• “Password Management”
    • “Regulated companies should ensure that strong, unique passwords are used.” In particular, “passwords of at least 16 characters” should be used and “commonly used passwords” should be banned. Larger organizations should “consider a password vaulting PAM (privileged access management) solution” that would require “employees to request and check out passwords.” Finally, companies should disable “password caching” wherever possible.
  • “Privileged Access Management”
    • Companies should implement “the principle of least privileged access – each user or service account should be given the minimum level of access necessary to perform the job.” In addition, they “should universally require MFA and strong passwords” for privileged accounts and “maintain and periodically audit an inventory of all privileged accounts. Privileged accounts should be used only for tasks requiring elevated privileges, and administrators should have a second non-privileged account for all other tasks such as logging into their workstation, email, drafting documents, etc.”
  • “Monitoring and Response”
    • “Regulated companies must have a way to monitor their systems for intruders and respond to alerts of suspicious activity.” As part of such efforts, companies should “implement an Endpoint Detection and Response (‘EDR’) solution, which monitors for anomalous activity. … Companies with larger and more complex networks should also have lateral movement detection and a Security Information and Event Management (SIEM) solution that centralizes logging and security event alerting.”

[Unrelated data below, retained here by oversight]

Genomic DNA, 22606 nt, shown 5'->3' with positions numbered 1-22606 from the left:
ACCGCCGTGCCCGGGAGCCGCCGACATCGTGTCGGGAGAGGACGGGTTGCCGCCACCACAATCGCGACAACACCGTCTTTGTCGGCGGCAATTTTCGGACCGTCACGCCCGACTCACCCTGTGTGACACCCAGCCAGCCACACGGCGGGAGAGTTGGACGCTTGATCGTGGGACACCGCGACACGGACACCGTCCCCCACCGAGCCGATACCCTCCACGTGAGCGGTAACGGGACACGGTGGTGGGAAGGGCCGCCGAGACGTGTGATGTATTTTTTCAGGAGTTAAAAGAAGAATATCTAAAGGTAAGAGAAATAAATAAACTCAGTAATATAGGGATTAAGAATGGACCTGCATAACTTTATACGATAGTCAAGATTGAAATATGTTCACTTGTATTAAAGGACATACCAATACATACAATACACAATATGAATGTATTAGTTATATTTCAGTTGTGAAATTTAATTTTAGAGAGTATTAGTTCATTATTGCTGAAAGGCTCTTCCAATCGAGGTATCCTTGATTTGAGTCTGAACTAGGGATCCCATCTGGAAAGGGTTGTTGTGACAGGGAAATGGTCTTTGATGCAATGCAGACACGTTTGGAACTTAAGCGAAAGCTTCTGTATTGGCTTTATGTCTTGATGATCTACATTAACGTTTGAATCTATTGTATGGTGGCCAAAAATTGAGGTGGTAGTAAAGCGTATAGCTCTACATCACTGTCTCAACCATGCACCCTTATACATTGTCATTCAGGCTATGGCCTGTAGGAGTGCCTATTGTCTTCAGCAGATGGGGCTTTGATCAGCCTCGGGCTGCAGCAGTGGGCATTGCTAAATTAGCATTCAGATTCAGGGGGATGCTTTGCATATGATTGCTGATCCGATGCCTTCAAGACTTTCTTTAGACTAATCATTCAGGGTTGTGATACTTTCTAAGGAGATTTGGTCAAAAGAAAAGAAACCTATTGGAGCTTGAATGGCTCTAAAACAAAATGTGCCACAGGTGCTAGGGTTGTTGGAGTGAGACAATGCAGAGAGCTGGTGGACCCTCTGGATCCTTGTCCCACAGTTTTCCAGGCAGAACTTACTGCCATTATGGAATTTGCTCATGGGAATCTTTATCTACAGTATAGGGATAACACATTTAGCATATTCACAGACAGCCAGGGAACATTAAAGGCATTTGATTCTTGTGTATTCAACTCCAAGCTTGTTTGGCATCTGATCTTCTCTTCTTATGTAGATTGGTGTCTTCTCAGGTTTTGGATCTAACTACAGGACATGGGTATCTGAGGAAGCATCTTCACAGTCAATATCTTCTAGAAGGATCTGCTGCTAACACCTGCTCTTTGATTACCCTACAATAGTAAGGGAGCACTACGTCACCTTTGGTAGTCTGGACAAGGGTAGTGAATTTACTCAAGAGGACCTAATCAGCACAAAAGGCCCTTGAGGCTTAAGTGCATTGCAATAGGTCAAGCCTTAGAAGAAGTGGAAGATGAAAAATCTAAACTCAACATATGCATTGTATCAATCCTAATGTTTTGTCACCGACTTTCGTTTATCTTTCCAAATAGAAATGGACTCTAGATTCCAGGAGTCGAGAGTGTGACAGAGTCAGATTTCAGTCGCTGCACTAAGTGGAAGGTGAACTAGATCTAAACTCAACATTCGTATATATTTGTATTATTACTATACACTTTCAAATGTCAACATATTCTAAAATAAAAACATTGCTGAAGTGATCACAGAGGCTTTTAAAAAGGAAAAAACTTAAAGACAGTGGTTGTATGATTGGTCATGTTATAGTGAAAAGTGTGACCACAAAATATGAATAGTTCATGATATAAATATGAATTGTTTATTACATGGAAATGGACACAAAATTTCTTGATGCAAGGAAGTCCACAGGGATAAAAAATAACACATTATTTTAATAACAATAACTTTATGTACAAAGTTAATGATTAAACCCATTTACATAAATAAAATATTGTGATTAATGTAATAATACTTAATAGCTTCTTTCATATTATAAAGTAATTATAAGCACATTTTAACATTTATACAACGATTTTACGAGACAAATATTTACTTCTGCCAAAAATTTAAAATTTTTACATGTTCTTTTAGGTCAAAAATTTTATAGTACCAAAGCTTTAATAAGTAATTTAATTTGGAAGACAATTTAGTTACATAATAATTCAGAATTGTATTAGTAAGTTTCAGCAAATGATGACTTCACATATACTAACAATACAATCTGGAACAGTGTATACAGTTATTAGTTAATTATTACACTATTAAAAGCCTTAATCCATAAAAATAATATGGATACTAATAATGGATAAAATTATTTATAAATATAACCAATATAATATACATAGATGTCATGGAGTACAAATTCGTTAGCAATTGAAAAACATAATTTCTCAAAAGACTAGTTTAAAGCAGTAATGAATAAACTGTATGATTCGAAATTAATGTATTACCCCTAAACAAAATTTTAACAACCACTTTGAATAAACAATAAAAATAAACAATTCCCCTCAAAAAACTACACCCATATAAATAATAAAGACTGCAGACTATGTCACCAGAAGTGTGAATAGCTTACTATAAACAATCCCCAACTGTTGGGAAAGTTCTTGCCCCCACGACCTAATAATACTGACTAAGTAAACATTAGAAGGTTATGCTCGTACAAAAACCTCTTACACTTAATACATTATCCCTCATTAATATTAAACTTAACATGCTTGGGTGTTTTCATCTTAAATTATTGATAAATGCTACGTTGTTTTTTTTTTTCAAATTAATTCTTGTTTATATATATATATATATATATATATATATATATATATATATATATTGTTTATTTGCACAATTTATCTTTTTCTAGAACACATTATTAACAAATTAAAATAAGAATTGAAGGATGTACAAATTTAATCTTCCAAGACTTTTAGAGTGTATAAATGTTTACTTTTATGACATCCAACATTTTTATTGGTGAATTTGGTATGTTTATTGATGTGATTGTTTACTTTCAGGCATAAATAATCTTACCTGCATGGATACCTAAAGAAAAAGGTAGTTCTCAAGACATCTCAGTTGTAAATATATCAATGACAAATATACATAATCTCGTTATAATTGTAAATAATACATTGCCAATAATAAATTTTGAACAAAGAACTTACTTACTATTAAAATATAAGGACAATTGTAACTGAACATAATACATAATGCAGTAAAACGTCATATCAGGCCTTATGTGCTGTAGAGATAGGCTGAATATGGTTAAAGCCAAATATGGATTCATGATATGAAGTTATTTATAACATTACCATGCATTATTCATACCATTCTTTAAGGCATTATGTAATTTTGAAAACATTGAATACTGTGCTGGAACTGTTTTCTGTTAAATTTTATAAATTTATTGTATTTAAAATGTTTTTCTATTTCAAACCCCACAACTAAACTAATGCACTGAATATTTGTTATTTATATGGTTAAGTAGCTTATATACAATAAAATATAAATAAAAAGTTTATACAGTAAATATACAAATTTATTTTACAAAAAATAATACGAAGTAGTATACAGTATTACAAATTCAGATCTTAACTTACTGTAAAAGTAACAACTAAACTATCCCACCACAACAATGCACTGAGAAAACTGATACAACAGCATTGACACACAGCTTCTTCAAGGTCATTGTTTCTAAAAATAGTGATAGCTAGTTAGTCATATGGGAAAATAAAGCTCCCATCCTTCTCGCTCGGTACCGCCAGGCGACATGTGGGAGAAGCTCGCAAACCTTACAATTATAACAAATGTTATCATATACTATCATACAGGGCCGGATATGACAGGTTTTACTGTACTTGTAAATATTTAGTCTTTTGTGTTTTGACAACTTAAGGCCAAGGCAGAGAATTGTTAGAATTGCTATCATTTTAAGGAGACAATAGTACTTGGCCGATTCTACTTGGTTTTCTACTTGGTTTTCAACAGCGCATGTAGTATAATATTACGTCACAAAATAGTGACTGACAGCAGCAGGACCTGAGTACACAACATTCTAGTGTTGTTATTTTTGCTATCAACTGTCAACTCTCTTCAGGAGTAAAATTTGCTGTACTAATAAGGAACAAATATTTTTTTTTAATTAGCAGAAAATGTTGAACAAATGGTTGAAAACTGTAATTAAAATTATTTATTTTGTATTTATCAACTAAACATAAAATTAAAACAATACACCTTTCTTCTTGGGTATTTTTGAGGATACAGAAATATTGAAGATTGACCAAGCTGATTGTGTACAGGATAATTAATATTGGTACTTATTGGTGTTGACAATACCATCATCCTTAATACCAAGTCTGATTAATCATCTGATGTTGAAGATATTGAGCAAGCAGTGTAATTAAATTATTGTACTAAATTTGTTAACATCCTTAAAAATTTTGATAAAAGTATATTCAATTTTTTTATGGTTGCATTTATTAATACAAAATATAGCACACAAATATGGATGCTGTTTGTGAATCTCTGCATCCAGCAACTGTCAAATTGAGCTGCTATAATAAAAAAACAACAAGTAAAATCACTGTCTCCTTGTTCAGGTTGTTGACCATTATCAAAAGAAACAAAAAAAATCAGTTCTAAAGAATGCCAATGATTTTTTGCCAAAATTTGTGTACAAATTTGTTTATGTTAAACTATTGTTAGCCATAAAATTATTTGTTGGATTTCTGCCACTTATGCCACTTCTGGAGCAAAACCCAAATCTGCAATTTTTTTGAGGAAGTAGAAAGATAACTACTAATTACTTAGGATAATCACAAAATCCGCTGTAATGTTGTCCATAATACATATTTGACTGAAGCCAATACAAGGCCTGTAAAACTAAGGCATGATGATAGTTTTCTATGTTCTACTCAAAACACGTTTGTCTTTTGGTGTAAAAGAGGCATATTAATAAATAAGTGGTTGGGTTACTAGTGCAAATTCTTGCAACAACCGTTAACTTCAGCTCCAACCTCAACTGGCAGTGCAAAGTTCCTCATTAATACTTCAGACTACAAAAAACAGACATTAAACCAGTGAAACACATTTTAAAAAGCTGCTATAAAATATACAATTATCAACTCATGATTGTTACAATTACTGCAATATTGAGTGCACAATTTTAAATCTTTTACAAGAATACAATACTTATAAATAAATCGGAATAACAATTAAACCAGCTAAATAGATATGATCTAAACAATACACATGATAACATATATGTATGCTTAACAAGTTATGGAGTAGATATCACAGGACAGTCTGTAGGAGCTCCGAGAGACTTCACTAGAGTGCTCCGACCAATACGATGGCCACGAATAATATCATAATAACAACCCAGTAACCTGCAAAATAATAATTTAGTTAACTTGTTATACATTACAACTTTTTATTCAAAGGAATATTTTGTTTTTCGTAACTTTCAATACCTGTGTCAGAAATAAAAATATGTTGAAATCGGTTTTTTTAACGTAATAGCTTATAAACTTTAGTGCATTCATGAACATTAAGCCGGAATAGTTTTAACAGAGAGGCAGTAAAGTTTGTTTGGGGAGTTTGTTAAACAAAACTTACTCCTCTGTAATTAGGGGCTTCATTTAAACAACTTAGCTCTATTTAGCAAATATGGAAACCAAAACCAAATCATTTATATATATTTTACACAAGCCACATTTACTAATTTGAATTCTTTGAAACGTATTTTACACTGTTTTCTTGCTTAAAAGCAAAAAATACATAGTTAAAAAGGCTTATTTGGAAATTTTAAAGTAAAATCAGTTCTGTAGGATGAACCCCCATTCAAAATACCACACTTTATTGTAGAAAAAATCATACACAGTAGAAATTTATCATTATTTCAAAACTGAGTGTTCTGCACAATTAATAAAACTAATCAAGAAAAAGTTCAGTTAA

• “Tested and Segregated Backups”
    • “Regulated companies should maintain comprehensive, segregated backups that will allow recovery in the event of a ransomware attack.” In addition, “at least one set of backups should be segregated from the network and offline” to ensure backups are not compromised by the attack. Finally, companies should “periodically test backups by actually restoring critical systems from backups” so that backups “actually work when needed.”
  • “Incident Response Plan”
    • Companies should implement an “incident response plan that explicitly addresses ransomware attacks,” and regularly test the plan, with involvement of senior leadership.

NYDFS’ guidance also recommends against the payment of ransoms to attackers. NYDFS’ position on this issue is in line with that of the FBI, which also recommends against the payment of ransoms. Companies should also closely consider the advisories of the Treasury Department’s  Office of Foreign Assets Control (OFAC) and Financial Crimes Enforcement Network (FinCEN) on the sanctions and anti-money laundering (AML) risks of making or facilitating ransomware payments, as we have previously addressed.

Finally, NYDFS’ guidance advises that “any successful deployment of ransomware on a [regulated company’s] internal network should be reported to DFS ‘as promptly as possible and within 72 hours at the latest.'” It also recommends that “any intrusion where hackers gain access to privileged accounts” should be reported.